The Canadian Income Tax Act taxes every person separately, unlike some other countries which treat spouses or families as a single unit for tax purposes. The Canadian Income Tax Act also taxes individuals at progressive rates. In other words, as individuals earn higher income, they pay a higher percentage of their income to the government. This progressivity is established through a series of tax brackets. For example, in 2016 the first $45,282 of an individual’s income was subject to a 15% federal income tax rate while an individual’s income over $45,282 but up to $90,563 was subject to a 20.5% tax rate. The tax rate for each province is added to the federal rate. As a consequence of this progressive rate structure, the specific way a fixed amount of income is allocated among a group of taxpayers will affect the total amount of tax paid by the group. This effect is compounded by the fact that each taxpayer has non-refundable tax credits that must be used. Suppose that a husband and wife collectively earn $100,000. If all of that income is earned by the wife, then the couple would end up paying an average federal income tax rate of 27.8%. If each spouse earns $50,000, then the average federal income tax rate would only be 15.5%. The above rates were calculated without including the tax credits available to each spouse. If credits were included even more tax would be saved. If you want more information on opportunities for tax planning by splitting your income to pay less tax, speak with one of our experienced Calgary tax lawyers.
The government is well aware of the existence of income splitting and has placed tax planning limitations in the Canadian Income Tax Act that prevent certain forms of income splitting. One set of limitations is the variety of attribution rules present in the Canadian Income Tax Act. The effect of these rules when triggered is to change who earned particular income for tax purposes regardless of who actually receives the income. For example, there are a set of rules that cover situations where a property is transferred between spouses for less than fair market value. The income generated from that property is attributed by the Canadian Income Tax Act to the spouse who transferred the property not the spouse who currently owns the property. If this rule was not in place, spouses would be able to income split by transferring income earning properties to the spouse with the lower marginal rate. This could be done without realizing capital gains through use of the spousal roll over.If you need help determining whether any of the myriad anti-income splitting rules contained within the Canadian Income Tax act apply to you, please speak with one of our top Calgary tax lawyers.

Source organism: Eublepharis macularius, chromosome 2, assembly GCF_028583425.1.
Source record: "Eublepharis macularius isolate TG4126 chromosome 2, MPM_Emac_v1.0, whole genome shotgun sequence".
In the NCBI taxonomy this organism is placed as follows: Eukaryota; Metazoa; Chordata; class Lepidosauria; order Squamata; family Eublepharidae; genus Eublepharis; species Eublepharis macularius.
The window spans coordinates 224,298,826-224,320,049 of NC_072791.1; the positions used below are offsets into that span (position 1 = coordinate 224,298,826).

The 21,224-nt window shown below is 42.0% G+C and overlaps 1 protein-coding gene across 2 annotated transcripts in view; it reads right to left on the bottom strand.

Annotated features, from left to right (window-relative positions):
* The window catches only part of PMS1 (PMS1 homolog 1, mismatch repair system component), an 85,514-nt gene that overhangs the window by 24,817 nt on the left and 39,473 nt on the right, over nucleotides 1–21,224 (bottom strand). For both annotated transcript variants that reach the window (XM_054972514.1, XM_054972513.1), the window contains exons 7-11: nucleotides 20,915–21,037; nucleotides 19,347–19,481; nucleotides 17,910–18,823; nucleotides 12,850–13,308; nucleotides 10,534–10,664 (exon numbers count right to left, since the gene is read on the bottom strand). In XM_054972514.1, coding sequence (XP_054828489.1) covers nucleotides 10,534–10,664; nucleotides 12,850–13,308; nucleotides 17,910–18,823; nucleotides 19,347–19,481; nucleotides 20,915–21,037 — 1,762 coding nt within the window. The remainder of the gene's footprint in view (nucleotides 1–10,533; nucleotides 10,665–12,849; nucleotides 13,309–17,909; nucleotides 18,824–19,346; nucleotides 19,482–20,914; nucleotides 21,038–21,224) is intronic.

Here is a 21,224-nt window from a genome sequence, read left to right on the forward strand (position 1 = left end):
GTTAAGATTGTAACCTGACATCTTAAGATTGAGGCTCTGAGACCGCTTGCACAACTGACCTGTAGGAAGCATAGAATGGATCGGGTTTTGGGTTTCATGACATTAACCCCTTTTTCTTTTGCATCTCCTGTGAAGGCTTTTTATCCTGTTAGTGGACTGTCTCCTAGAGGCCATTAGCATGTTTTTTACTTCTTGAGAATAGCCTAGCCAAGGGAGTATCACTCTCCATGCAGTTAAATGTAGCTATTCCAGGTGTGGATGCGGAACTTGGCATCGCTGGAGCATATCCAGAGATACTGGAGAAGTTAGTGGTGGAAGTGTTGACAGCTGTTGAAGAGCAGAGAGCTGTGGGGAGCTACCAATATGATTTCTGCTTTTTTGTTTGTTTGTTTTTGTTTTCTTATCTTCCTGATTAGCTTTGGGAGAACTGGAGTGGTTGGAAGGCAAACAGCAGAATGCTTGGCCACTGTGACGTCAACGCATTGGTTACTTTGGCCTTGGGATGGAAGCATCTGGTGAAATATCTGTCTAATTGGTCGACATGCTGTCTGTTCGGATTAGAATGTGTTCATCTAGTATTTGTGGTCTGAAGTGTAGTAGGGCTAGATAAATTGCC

Despite the fact that the Canadian Income Tax Act contains rules designed to prevent income splitting in some situations, there are many opportunities for tax planning for Canadian taxpayers to split their income with members of their family while maintaining full compliance with the requirements of Canadian income tax law. It is often possible for business owners to arrange their affairs so that they can split income with their spouse and adult children, often through the use of a family trust. Tax planning to arrange your tax affairs to allow you to split your income requires significant care so it is essential to seek advice from income tax professionals before proceeding. If you are interested in exploring opportunities for income splitting, speak with one of our expert Calgary tax lawyers.
Nathaniel completed his Juris Doctor degree at Osgoode Hall Law School where he excelled in the areas of tax law and legal writing and research.He successfully completed all of the requirements of Osgoode’s Taxation Law Curricular Stream
Carson Pillar articled with us and then joined our tax law firm as an associate Canadian tax lawyer having been called to the Ontario bar in June 2016. Carson runs our Calgary tax office. Carson earned his Juris Doctor from Western University and graduated in 2015.
Ian Thomas joined our Toronto tax law firm as an articling student (student at law) in July 2016 and upon becoming a Canadian tax lawyer in June 2017 he becomes our latest tax associate. Ian earned his Juris Doctor from Osgoode Hall Law School and graduated in 2016.
Tigra Bailey has now joined our tax law firm as a summer tax law student and is expected to return as an Articling Student in 2017-2018. Tigra is completing her Juris Doctor at Queen’s University and her expected graduation date is in 2017.
Ildi has joined the law firm of Rotfleisch & Samulovitch PC in June, 2000 and brings over 25 years of legal secretarial experience to the firm. She started as a Legal Secretary and after obtaining Certificates from The Institute of Law Clerks of Ontario
Jamin Chen joins our tax law firm as an articling student in September 2016 after earning his Juris Doctor from Allard Hall at the University of British Columbia.